HMRC has issued guidance explaining the role of the Tax Disputes Resolution Board (TDRB) when dealing with the largest tax cases involving £100m plus disputes
The Tax Disputes Resolution Board (TDRB) is responsible for making decisions and recommendations about proposals for resolving significant tax disputes, and serves as the escalation point for cases referred from case boards within different HMRC departments.
In £100m cases, the TDRB will make recommendations to HMRC Commissioners about the resolution of any dispute in a case where the tax under consideration in the case is at least £100m, unless the matter can be resolved without reference to the TDRB.
For the largest tax disputes, the TDRB will have input on the resolution of any dispute on a risk, where the maximum potential tax settlement is at least £500m.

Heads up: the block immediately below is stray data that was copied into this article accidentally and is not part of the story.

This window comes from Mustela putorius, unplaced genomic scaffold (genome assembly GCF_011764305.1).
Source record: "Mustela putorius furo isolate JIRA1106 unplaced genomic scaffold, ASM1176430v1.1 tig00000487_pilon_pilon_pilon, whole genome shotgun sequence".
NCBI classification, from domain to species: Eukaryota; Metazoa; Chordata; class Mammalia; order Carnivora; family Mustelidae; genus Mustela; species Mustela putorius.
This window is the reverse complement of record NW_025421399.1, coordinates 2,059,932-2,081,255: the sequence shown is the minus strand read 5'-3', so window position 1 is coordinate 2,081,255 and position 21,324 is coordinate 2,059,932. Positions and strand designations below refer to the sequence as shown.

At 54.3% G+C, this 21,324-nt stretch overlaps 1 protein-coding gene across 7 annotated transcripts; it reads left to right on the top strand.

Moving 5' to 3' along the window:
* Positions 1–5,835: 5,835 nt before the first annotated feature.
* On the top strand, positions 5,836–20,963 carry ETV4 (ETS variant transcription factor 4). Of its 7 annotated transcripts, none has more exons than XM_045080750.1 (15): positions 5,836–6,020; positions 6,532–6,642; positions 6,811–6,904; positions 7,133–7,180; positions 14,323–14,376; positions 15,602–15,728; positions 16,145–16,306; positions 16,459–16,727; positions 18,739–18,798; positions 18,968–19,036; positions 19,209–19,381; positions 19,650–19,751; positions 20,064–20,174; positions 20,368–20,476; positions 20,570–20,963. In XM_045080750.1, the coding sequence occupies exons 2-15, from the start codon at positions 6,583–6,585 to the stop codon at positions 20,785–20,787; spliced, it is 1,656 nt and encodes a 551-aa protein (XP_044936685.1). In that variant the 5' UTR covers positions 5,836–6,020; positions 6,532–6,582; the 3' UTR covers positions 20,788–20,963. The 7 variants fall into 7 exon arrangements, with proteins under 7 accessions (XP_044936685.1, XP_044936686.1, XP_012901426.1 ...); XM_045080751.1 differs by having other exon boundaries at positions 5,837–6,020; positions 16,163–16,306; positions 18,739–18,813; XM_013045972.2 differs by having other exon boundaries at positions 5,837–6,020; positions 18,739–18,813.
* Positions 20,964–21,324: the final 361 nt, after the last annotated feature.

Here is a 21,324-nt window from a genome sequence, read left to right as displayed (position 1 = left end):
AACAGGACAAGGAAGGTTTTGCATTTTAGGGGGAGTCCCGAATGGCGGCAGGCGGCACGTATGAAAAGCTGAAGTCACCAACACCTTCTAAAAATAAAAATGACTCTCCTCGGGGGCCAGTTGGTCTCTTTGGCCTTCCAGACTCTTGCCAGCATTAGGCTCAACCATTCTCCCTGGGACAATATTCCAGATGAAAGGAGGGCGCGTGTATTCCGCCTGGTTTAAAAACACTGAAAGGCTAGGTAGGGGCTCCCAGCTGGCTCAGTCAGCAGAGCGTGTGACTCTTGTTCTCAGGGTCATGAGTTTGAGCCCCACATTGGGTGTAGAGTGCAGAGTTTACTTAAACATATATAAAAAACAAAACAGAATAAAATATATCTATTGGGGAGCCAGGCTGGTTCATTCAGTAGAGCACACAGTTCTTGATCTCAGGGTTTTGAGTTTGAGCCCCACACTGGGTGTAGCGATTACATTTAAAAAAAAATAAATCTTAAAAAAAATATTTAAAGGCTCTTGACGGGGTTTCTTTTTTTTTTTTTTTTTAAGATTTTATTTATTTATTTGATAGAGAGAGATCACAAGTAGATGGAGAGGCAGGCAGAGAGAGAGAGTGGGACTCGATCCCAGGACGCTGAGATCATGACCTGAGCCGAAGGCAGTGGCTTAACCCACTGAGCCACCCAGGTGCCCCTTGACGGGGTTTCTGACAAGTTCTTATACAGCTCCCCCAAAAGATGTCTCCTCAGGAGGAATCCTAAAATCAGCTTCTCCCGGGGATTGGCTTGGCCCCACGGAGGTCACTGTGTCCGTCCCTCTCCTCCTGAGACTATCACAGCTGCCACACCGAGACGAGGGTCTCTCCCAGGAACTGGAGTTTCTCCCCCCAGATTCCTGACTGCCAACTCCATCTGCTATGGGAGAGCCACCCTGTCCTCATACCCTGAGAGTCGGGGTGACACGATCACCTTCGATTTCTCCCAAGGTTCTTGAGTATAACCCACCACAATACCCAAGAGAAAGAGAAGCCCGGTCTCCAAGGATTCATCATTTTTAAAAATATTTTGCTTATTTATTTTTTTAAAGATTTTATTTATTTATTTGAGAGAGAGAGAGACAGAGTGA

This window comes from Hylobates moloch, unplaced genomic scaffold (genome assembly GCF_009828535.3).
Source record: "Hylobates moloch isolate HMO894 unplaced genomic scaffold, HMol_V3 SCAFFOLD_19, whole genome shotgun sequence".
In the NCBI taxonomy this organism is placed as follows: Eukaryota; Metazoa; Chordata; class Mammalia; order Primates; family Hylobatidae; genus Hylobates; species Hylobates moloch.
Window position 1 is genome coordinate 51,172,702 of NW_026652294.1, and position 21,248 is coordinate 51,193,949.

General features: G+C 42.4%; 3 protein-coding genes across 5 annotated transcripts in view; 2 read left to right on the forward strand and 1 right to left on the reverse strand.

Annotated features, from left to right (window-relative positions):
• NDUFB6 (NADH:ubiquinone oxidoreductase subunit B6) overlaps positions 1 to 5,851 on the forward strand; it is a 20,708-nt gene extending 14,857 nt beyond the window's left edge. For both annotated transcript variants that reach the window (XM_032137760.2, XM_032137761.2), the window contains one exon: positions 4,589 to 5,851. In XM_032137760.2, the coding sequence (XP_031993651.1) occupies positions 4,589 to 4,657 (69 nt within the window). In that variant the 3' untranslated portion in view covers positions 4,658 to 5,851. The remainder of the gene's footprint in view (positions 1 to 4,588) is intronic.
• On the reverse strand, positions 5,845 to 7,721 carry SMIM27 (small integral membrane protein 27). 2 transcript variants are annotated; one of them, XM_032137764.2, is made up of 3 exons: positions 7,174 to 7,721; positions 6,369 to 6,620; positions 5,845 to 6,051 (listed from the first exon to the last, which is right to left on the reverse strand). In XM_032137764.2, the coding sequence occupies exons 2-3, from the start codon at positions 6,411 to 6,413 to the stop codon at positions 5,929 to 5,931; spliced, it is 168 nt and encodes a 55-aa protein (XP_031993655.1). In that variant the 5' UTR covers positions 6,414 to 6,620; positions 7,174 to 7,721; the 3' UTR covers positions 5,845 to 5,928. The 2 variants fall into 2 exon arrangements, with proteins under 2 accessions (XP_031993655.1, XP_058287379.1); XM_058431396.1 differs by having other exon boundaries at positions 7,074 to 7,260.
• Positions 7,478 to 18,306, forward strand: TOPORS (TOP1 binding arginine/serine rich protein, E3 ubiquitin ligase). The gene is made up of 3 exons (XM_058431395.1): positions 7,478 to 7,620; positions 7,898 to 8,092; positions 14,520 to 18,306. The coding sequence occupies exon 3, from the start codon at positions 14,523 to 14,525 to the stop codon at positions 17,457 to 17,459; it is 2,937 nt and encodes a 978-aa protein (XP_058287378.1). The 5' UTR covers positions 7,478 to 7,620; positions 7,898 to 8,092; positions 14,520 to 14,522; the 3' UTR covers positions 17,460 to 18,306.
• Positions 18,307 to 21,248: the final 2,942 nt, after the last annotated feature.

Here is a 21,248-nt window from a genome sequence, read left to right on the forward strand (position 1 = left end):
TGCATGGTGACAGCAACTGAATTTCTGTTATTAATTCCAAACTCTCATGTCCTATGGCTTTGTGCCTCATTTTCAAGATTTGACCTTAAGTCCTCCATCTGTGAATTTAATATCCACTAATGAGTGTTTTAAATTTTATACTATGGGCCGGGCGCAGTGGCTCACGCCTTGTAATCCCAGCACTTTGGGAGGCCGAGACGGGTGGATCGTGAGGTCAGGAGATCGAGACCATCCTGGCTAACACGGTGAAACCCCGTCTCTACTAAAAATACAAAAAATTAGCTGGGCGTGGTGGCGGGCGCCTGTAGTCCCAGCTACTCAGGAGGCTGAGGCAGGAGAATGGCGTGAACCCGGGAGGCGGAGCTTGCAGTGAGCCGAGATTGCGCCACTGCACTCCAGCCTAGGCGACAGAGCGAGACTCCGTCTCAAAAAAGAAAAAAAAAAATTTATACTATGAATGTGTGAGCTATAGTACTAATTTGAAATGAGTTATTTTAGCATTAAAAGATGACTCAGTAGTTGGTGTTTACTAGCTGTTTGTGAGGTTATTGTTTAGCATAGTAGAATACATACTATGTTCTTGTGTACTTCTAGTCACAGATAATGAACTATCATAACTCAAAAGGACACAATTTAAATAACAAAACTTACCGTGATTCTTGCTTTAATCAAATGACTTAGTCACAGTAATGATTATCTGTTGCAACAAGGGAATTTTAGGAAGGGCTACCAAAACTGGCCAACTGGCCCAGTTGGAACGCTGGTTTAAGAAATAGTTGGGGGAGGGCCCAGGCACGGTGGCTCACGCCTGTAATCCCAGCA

It will also get involved in cases of a ‘sensitive’ nature and high risk situations, where it will advise HMRC commissioners on possible routes to deal with the case.
It will also advice on potential banking code breaches, where there is non-compliance with the Code of Practice on Taxation for Banks.
The guidance also clarifies that for instances where less than £100m of tax is at stake HMRC does not need to refer to the board.
Where the risk relates to VAT supply chain fraud or missing trader fraud, a referral to TDRB is not necessary providing that there are no unusual features and that the VAT serious non compliance and fraud team agree that either the Kittel or Mecsek test applies.
Decisions on judicial reviews only need to be referred to TDRB and the Commissioners where HMRC is considering not defending the judicial reviews unless there are particular sensitivities about the case.
The TDRB is not authorised to make a decision unless there are a minimum of five permanent board members present at a meeting including three directors from key HMRC divisions.